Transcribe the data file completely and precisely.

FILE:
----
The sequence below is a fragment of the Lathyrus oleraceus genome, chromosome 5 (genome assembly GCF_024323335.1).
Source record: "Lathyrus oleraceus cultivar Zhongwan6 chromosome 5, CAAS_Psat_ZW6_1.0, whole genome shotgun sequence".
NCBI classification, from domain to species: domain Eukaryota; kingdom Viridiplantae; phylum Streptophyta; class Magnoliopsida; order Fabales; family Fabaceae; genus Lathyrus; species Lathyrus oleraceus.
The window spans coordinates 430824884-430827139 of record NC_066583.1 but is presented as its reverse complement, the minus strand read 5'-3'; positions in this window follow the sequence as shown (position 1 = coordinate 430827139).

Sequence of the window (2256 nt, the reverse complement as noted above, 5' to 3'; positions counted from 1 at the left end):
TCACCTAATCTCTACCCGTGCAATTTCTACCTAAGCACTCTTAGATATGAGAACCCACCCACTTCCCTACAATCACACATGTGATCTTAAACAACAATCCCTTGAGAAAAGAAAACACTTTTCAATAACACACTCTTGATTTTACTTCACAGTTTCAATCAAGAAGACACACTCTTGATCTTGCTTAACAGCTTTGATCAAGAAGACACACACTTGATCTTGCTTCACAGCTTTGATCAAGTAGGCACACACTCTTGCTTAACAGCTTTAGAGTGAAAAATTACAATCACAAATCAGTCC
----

The sequence below is a fragment of the Lathyrus oleraceus genome, chromosome 5 (genome assembly GCF_024323335.1).
Source record: "Lathyrus oleraceus cultivar Zhongwan6 chromosome 5, CAAS_Psat_ZW6_1.0, whole genome shotgun sequence".
NCBI classification, from domain to species: domain Eukaryota; kingdom Viridiplantae; phylum Streptophyta; class Magnoliopsida; order Fabales; family Fabaceae; genus Lathyrus; species Lathyrus oleraceus.
The window spans coordinates 430824884-430827139 of record NC_066583.1 but is presented as its reverse complement, the minus strand read 5'-3'; positions in this window follow the sequence as shown (position 1 = coordinate 430827139).

Sequence of the window (2256 nt, the reverse complement as noted above, 5' to 3'; positions counted from 1 at the left end):
TCACCTAATCTCTACCCGTGCAATTTCTACCTAAGCACTCTTAGATATGAGAACCCACCCACTTCCCTACAATCACACATGTGATCTTAAACAACAATCCCTTGAGAAAAGAAAACACTTTTCAATAACACACTCTTGATTTTACTTCACAGTTTCAATCAAGAAGACACACTCTTGATCTTGCTTAACAGCTTTGATCAAGAAGACACACACTTGATCTTGCTTCACAGCTTTGATCAAGTAGGCACACACTCTTGCTTAACAGCTTTAGAGTGAAAAATTACAATCACAAATCAGTCC